TV Guide (Canada)
|Frequency||Weekly (1977-2006); now website|
|First issue||January, 1977
(the US version was sold in Canada prior to then)
|Final issue||November 25, 2006
(became website thereafter; occasional print specials since then)
|Website||Theloop TVGuide Canada|
TV Guide is a Canadian version, and later spin-off, of the American weekly magazine TV Guide. It was originally published by McMurray Publishing, a subsidiary of the American parent company Triangle Publishing, from 1953 to 1976, and after its split from the US parent, became the property of Telemedia in 1977 and then Transcontinental Media in 2000. It was published as a print magazine until 2006, at which point the weekly print edition was retired in favor of a website, though occasional print specials have been published as recently as 2010.
For many years, the Canadian edition of TV Guide was virtually the same as the US version, right down to the US ads in the colour section (until the mid-1970s, some Canadian TV Guide editions were also sold in some border American markets). The only differences were the price (in 1972, the US edition was 15¢, while in Canada, it was 25¢) and the publisher (the "Saturday" listings featured the notice, "This Canadian magazine is distributed, assembled and prepared by McMurray Publishing Company, Ltd...."). McMurray Publishing was a subsidiary of Triangle Publications, Inc., the U.S. based firm owned by Walter H. Annenberg. It was Annenberg who pulled together a handful of local TV magazines and launched the national edition of TV Guide in 1953. At least eleven editions were available across the country covering the major cities.
The magazine's original format consisted of several editorial articles on TV programming and/or issues related to television, with the bulk of the magazine featuring TV listings specific to the market served by a particular edition.
Beginning in January 1977, the Canadian TV Guide split off on its own, at first using some of the same stories and covers as the US version, but eventually publishing completely different editorial content, often with a Canadian focus although the Canadian edition also published features and photos on American productions that did not appear in the US version. The magazine, which otherwise used a similar logo to that of the American version, was published by Telemedia. Interestingly, Telemedia continued to use the same 70s US TV Guide logo and staple-bound format right up to the late-1990s, even as their former US counterpart began to update their logo and adopted perfect square binding during the 1980s. Similarly, while the US TV Guide began reducing its TV listings in favor of more editorial content, until the 2000s the bulk of the Canadian magazine's content remained the localized listings. A series of sharp price increases were applied, rising to $0.30, $0.35, and ultimately close to a dollar per issue. Telemedia sold the magazine to Transcontinental Media in 2000.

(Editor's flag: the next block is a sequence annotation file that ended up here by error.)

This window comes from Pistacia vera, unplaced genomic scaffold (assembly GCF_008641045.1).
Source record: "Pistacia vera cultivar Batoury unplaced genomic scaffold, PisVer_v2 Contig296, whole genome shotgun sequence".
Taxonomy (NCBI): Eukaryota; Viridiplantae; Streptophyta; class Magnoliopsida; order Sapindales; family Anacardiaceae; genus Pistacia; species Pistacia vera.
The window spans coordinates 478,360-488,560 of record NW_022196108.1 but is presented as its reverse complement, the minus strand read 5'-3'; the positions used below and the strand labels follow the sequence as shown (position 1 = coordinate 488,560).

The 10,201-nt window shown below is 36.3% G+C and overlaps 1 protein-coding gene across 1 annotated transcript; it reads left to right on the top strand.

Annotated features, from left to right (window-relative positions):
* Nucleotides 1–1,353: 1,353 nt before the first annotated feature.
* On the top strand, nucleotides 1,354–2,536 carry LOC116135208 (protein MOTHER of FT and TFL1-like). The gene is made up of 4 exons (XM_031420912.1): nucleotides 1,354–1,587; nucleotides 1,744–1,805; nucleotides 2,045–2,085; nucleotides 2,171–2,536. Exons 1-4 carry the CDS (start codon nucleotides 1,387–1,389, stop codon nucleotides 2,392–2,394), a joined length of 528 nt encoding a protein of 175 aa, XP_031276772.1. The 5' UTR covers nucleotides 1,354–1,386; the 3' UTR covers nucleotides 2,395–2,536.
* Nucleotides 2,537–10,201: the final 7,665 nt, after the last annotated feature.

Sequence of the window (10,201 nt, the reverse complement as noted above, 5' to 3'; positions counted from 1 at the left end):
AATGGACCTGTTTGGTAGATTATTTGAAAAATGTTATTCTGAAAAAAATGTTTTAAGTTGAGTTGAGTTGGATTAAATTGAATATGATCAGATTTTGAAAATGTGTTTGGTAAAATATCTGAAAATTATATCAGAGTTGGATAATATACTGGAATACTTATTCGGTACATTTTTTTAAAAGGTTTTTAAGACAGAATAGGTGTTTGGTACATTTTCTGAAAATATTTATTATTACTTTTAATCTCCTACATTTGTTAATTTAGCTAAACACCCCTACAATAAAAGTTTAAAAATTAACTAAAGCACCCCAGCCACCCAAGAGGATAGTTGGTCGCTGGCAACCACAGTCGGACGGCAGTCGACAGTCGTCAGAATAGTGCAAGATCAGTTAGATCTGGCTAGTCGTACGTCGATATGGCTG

On February 24, 2004, TV Guide changed its format from a digest size, similar to the American version, to a larger format (similar in size to a comic book). The need to keep the page count reasonable while listing an increased number of channels was cited in the first new issue as the primary rationale for moving to larger pages. With the change in format came the decision by the magazine to cease printing 24-hour listings (following a similar decision by the US version); overnight programming was left off in order to focus on more frequently viewed hours, which elicited reader complaints.
As of November 5, 2005, TV Guide was reduced from the six remaining editions to two, one for Eastern Canada and one for Western Canada.
After receiving numerous complaints about the new format (one which severely condensed cross-country listings), changes were introduced in the November 26 edition. A year-end double issue for the December 24, 2005 to January 6, 2006 period was entirely in colour and included further scaled back listings.
On October 19, 2006, Transcontinental announced it would cease publication of TV Guide, with the last issue to be dated November 25 (and on newsstands November 20). Transcontinental said TV Guide would be transitioned to a "web publication", as the defunct magazine's website would be expanded. Although not the first publication to abandon print in favor of a digital version, TV Guide Canada was one of the first major Canadian magazines to do so.
While TV Guide has embraced the use of the internet to distribute content, it still occasionally publishes printed magazine specials on noteworthy events, under the tvguide.ca imprint. These specials included a special tribute to Princess Diana, which was released on May 6, 2007 and sold for $7.99+tax; a special issue to celebrate the 10th anniversary of Food Network Canada, which was released October 4, 2010, and also sold for $7.99+tax; and a Prince William - Catherine royal visit special, released in Fall 2011.
In December 2012, tvguide.ca was replaced with The Loop, Sympatico's lifestyle and entertainment portal, which incorporated TV Guide's television news and listings.